Mouse brain tissue was fixed in 4 % phosphate-buffered paraformaldehyde and was paraffin-embedded. Immunohistochemistry was performed on 5 μm paraffin tissue sections. Mouse monocytes were identified with anti-Ly6C (1:100; Abcam). To detect primary Abs, a goat anti-rabbit antibody conjugated with horseradish peroxidase was used with 50 mM Tris · HCl buffer (pH 7.4) containing DAB and H2O2, and the sections were lightly counterstained with hemotoxylin.

Statistical analysis

Data are shown in mean ± standard deviation and analyzed by one-way ANOVA tests. All statistical analysis was carried out at 5 % level of significance and P value less than 0.05 was considered to be significant. SPSS software (version 13.0) was used for statistical analysis. The synergistic enhancing effect on joint use of Cn and HIV-1 gp41-I90 was analyzed using the CalcuSyn Software (Biosoft).

Results

Effect of Cn and HIV-1 gp41-I90 on adhesion and transmigration of THP-1

Recruitment of monocytes into CNS plays an important role in the inflammatory response induced by fungal factors [51]. To determine the role of Cn and HIV-1 gp41-I90 on transmigration of monocytes, we first evaluated the effect of Cn and HIV-1 gp41-I90 on monocytes adhesion to HBMEC at different yeast doses (106-2 × 107 CFU/ml) and time intervals (0–24 h). Individually, as shown in Fig. 1a–d, Cn and gp41-I90 not only could dose-dependently induce adhesion of monocytes to HBMEC, but also it is time-dependent. Next, we performed transmigration assays to test whether Cn and HIV-1 gp41-I90 could induce monocytes transmigration across the BBB in vitro at a manner similar to adhesion. As we expected, Cn and HIV-1 gp41-I90 could also induce monocytes transmigration across the BBB in vitro in a dose- and time-dependent manner (Fig. 2a–d). In order to exclude the possibility that the increased transendothelial migration by Cn or HIV-1 gp41-I90 was due to disruption of the BBB, the integrity of the monolayer was inspected by determining the TEER across the monolayer. As shown in Fig. 5c, the TEER only declined to <8 % of the starting value after incubation with indicated doses of Cn and HIV-1 gp41-I90 or joint use of them. These results suggest that Cn and gp41-I90 could induce monocyte adhesion to and transmigration across the HBMEC monolayers.
Fig. 1

Cn and HIV-1 gp41-I90 induce THP-1 adhesion to HBMEC monolayers in a dose- and time-dependent manner. THP-1 adhesion assays were performed as described in the Methods section. a, c Induction of THP-1 adhesion with different doses (106-2 × 107 CFU/ml) of Cn and HIV-1 gp41 (0–20 μM). b, d Time-course study of Cn and HIV-1 gp41-I90-induced THP-1 adhesion to HBMEC monolayers. THP-1 adhesion was triggered by 5 × 106 CFU/ml of Cn or 2 μM HIV-1 gp41-I90. Adhesion was expressed as an n-fold increase relative to the basal level. *P < 0.05, **P <0.01, ***P < 0.001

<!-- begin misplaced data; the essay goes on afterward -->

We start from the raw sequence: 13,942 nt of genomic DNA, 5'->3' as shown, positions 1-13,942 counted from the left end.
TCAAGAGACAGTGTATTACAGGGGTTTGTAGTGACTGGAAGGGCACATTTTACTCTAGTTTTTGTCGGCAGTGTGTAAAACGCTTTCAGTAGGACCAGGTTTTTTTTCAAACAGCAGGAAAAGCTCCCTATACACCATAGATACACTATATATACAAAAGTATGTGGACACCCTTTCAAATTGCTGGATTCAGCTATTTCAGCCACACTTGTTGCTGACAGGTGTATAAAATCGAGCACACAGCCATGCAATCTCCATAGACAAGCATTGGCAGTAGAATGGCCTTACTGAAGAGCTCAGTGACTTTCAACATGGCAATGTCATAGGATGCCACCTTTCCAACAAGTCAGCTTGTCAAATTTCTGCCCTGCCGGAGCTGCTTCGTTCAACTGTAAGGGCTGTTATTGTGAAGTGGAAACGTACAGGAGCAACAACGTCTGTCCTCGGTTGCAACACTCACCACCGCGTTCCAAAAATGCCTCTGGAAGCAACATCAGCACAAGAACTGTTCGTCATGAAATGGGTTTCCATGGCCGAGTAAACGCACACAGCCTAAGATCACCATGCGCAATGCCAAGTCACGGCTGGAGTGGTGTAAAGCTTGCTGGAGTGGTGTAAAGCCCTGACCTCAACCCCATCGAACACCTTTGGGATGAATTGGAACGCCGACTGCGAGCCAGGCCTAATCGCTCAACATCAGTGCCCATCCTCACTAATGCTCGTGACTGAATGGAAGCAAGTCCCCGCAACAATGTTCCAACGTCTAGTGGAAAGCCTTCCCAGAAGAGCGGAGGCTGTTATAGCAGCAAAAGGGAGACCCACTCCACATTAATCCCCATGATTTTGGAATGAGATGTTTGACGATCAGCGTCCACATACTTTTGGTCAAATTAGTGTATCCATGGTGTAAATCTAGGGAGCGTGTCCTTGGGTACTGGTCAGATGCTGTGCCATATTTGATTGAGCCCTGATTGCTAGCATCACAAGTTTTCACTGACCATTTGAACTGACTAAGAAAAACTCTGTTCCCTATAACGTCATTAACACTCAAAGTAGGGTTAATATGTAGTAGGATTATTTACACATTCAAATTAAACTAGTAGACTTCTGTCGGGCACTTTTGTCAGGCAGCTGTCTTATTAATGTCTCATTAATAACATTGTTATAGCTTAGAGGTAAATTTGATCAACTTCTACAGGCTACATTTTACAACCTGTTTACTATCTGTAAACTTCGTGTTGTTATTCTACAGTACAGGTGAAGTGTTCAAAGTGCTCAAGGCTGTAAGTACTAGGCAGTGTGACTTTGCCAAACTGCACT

Fig. 2

Cn and HIV-1 gp41-I90 induce THP-1 transmigration across HBMEC monolayers in a dose- and time-dependent manner. a, c Different doses (106-2 × 107 CFU/ml) of Cn and HIV-1 gp41-I90 (0–20 μM) induced THP-1 transmigration. b, d Time-course study of Cn and HIV-1 gp41-I90-induced THP-1 transmigration across HBMEC monolayers. THP-1 transmigration was triggered by 5 × 106 CFU/ml of Cn or 2 μM HIV-1 gp41-I90. The values represent the mean percent transmigrating THP-1 of triplicate samples and are representative of one experiment from three independent experiments showing similar data. *P < 0.05, **P <0.01, ***P < 0.001 compared with control

HIV-1 gp41-I90 and Cn synergistically enhance the adhesion and transmigration activity of monocytes

In this assay, the adhesion rate of THP-1 was measured in four groups: PBS, Cn, HIV-1 gp41-I90 and joint use of Cn and HIV-1 gp41-I90 (Fig. 3a). Compared with the control group, all other groups showed significant increase in the adhesion rates, among which the HIV-1 gp41-I90 + Cn group was the highest. For the time-course study of THP-1 transmigration, as shown in Fig. 3b, when the incubation time was increased to 24 h, the transmigration rate of HIV-1 gp41-I90 + Cn group increased to 32 % compared to the Cn group (19.2 %) and HIV-1 gp41-I90 group (21.8 %). Therefore, we concluded that the co-exposure of HIV-1 gp41-I90 and Cn in HBMEC has a significant time effect in transmigration of THP-1 cells. Moreover, the co-exposure group showed a higher rate initially, and the pro-migration effect was more durable as well. Determination of a synergistic effect of Cn and HIV-1 gp41-I90 combination was performed according to the median effect principle using the CalcuSyn Software (Biosoft) as described previously [52]. The CI values for the combination treatment of Cn and HIV-1 gp41-I90 were less than 1, suggesting that the combination is highly synergistic. These results suggested that HIV-1 gp41-I90 and Cn was able to synergistically enhance the adhesion and transmigration activity of monocytes.
Fig. 3

Cn and HIV-1 gp41-I90 co-induced adhesion and transmigration of THP-1 to HBMEC. a Induction of THP-1 adhesion with Cn and HIV-1 gp41 alone or Cn in combination with HIV-1 gp41. The adhesion of THP-1 was triggered by 5 × 106 CFU/ml of Cn, 2 μM of HIV-1 gp41-I90 or both of them. Joint use of Cn and HIV-1 gp41-I90 significantly induced THP-1 adhesion at 1.5 h after addition of THP-1 to the monolayer when compared with use Cn and HIV-1 gp41 alone. b Time-course study of Cn and HIV-1 gp41-I90 induced THP-1 transmigration across HBMEC monolayers. THP-1 transmigration was triggered by 5 × 106 CFU/ml Cn, 2 μM HIV-1 gp41-I90 or both of them. The values represent the mean of triplicate samples and are representative of one experiment from three independent experiments showing similar data. (*P < 0.05, **P < 0.01)

Specificity of synergistically enhanced transmigration activity of monocyte by Cn and HIV-1 gp41